As President Obama hits the road on his jobs agenda bus tour, millions of individuals trying to re-enter the job market, seeking to eke out a modest living so that they too can live the American Dream – or what’s left of it anyway – are stuck in a rut. They write hundreds of cover letters, perfect their interview techniques and network like crazy, but sometimes the barriers are too high.
What some may not know is that a number of employers, including household-name companies, have taken the position that the unemployed should forget about obtaining a job altogether.
Log on to any jobs site, do a quick search and the results may surprise you: slews of job ads are essentially warning the out-of-work that they worthless and disposable.
Welcome to 21st Century, post-Recession hiring discrimination: where you must be an “employed or recently employed” person to get a job.
Yes, for those individuals who make up the 9.1 percent unemployed in the United States, many laid off through no fault of their own, misfortune is a disqualifier. Numerous employers, staffing agencies and online job posting firms have adopted policies that explicitly deny employment to the unemployed. And they don’t even try to cover up their intent. The language in the qualification requirement sections of the ads leave nothing to the imagination: “currently employed,” “must be currently employed,” “currently employed on a permanent basis,” “must be currently or recently employed” etc. If you are none of the above, as 14 million Americans are, you’re out of luck.
How widespread is this practice? When the National Employment Law Project did an independent, one-month survey earlier this year of popular job sites such as CareerBuilder.com, Indeed.com, Monster.com, and Craigslist.com, their snapshot came up with more than 150 ads containing employment-based exclusions, including 125 ads that were identified by company name. In my own research (done over the course of an hour this past week) I was able to find close to 20 more ads on these same sites. In other words, this is not a case of anomalous malice.
Who are the culprits? Aside from companies and hiring agencies you may have never heard of, included in the list of prejudicial employers are Allstate Insurance, Enterprise Rent-A-Car, the Homebuilding Recruiters of America, the University of Arizona, the University of Phoenix, and the Oil and Gas Field Recruiters of America. Sony Ericsson only ended the practice after they were caught by CNN-Money last year during its reporting on this trend.
These practices not only smell of foul prejudice, but also lay bare the big political and economic reality of the day: The longer you’ve been laid off, the less likely you are to get a job. According to the Bureau of Labor Statistics, nearly 6.2 million unemployed persons were out of work for six months or longer in July, and the average length of unemployment rose to more than 40 weeks, or more than nine months. That leaves these millions of people outside the definition of “recently employed.” Moreover, we are now entering the third consecutive year in which there are at least four unemployed persons for each available job opening.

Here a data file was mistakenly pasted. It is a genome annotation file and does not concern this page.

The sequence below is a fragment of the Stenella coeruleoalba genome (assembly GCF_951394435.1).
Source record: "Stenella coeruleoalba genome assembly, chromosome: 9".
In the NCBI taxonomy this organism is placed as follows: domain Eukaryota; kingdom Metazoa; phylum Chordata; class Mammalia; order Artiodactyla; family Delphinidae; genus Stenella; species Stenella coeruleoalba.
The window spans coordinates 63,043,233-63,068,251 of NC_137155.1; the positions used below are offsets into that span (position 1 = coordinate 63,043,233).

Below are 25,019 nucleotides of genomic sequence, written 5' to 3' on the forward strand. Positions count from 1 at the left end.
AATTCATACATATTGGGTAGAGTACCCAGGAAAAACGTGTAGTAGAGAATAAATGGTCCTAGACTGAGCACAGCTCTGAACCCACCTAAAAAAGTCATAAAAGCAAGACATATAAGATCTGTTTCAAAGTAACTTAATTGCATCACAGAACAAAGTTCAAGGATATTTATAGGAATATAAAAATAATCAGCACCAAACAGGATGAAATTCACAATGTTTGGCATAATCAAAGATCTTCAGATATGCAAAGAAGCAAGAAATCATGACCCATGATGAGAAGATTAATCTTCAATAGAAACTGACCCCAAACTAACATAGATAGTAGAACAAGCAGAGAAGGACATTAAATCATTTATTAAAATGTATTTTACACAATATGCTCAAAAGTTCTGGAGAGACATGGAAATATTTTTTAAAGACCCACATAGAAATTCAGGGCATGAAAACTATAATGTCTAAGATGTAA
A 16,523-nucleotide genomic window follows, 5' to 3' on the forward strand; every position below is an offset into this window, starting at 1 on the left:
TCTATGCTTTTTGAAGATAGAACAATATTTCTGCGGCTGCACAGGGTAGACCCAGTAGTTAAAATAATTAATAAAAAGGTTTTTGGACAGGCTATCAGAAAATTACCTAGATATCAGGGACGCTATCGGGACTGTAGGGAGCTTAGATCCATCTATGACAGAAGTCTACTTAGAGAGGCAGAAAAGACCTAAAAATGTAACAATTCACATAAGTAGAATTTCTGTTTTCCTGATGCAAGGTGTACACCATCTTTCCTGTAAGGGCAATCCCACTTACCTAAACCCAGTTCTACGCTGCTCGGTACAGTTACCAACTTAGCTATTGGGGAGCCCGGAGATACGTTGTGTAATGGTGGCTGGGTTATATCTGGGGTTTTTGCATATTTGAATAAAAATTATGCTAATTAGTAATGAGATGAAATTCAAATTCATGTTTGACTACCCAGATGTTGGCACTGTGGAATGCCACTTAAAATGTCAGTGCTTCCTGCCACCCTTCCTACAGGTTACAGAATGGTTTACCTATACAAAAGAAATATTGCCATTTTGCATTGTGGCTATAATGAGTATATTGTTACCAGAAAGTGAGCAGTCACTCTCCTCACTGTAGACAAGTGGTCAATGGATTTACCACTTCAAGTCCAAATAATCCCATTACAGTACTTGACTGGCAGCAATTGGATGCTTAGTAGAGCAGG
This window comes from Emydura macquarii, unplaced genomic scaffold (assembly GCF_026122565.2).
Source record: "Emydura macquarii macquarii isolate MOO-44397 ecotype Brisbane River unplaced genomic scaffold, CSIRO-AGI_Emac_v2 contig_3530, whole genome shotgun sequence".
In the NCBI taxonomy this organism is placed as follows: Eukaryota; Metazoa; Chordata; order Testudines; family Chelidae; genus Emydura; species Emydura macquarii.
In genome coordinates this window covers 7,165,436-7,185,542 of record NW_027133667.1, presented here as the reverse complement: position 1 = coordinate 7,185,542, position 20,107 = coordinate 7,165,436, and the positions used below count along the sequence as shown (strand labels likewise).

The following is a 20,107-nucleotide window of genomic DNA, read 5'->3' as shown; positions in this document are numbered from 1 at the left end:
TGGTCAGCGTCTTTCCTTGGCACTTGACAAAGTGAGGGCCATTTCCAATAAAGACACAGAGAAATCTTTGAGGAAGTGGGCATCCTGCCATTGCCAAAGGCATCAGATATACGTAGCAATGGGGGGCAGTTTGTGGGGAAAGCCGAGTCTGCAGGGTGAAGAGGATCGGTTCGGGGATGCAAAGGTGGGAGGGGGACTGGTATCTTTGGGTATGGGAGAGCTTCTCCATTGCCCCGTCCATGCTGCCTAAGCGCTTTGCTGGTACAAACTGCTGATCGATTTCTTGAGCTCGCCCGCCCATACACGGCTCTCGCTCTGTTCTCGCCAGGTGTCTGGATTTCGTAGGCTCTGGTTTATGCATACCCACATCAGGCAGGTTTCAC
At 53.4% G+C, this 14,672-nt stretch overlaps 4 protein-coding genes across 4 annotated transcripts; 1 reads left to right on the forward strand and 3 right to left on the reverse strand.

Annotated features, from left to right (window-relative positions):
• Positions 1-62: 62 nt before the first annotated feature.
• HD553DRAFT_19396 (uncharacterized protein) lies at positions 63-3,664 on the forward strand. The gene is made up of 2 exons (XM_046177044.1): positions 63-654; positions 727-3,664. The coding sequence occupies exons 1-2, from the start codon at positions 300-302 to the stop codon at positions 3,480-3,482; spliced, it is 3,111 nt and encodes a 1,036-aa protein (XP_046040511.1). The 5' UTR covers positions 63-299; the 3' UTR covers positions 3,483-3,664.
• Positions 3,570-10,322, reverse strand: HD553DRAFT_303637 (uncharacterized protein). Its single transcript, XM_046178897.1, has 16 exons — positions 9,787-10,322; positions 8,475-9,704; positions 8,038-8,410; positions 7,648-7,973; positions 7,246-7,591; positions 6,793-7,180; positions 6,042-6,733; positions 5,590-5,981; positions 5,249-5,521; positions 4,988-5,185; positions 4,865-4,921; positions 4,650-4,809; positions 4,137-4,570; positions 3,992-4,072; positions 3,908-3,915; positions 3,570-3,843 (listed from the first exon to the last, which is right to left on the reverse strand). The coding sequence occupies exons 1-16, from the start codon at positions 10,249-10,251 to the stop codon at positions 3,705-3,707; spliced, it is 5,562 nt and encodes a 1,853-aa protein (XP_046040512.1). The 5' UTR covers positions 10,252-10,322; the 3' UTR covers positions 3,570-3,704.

The tools being employed by these companies are creating a permanent underclass of unemployed individuals. Talk about kicking someone when they’re down.
Accepting these practices sends a simple message to the unemployed: You are invisible and less worthy of the American Dream than anyone else who has a job. With something so blatant, so foul and so well-documented, acceptance is tantamount to complicity.
Some members of Congress are trying to crush this practice once and for all. Rep. Rosa DeLauro, D-Conn., and her colleague Henry Johnson, Jr., D-Ga., introduced the Fair Employment Opportunity Act of 2011, which makes it illegal to refuse to consider job applicants solely because they are unemployed. So far, though,the bill has moved nowhere, ignored by the Republican leadership in the House.
It is time to put pressure on the House to take up this bill for a vote. Members of Congress should be called to account on this issue so that the voices of the unemployed are not drowned out in the austerity, anti-worker wave generated by congressional conservatives. Call your representatives and tell them to speak out publicly and support this bill. If we truly want an America, indivisible, where liberty and justice are guaranteed for all, we have some fighting to do.
EDITOR’S NOTE: A previous version of this post included Allstate Insurance and Enterprise Rent-A-Car in the list of companies cited by the National Employment Law Project as having published help-wanted ads discriminating against the unemployed. A spokesman for Allstate Insurance sent this response: “The suggestion that Allstate will not hire someone because he or she is unemployed is absolutely false. The company considers and hires candidates based on their qualifications, not their current employment status. The job posting referenced in your recent blog and in the National Employment Law Project was not for employment with Allstate Insurance Company, but, rather, for employment with an Allstate agent. Allstate agents are independent business people. The job posting in question no longer exists.” Enterprise Rent-A-Car also disputed its inclusion in the National Employment Law Project list. The full text of the ad that was mentioned in the NELP report specifies that job applicants must have had “fewer than two terminations in 5 years” but specifically exempts people involuntarily laid off.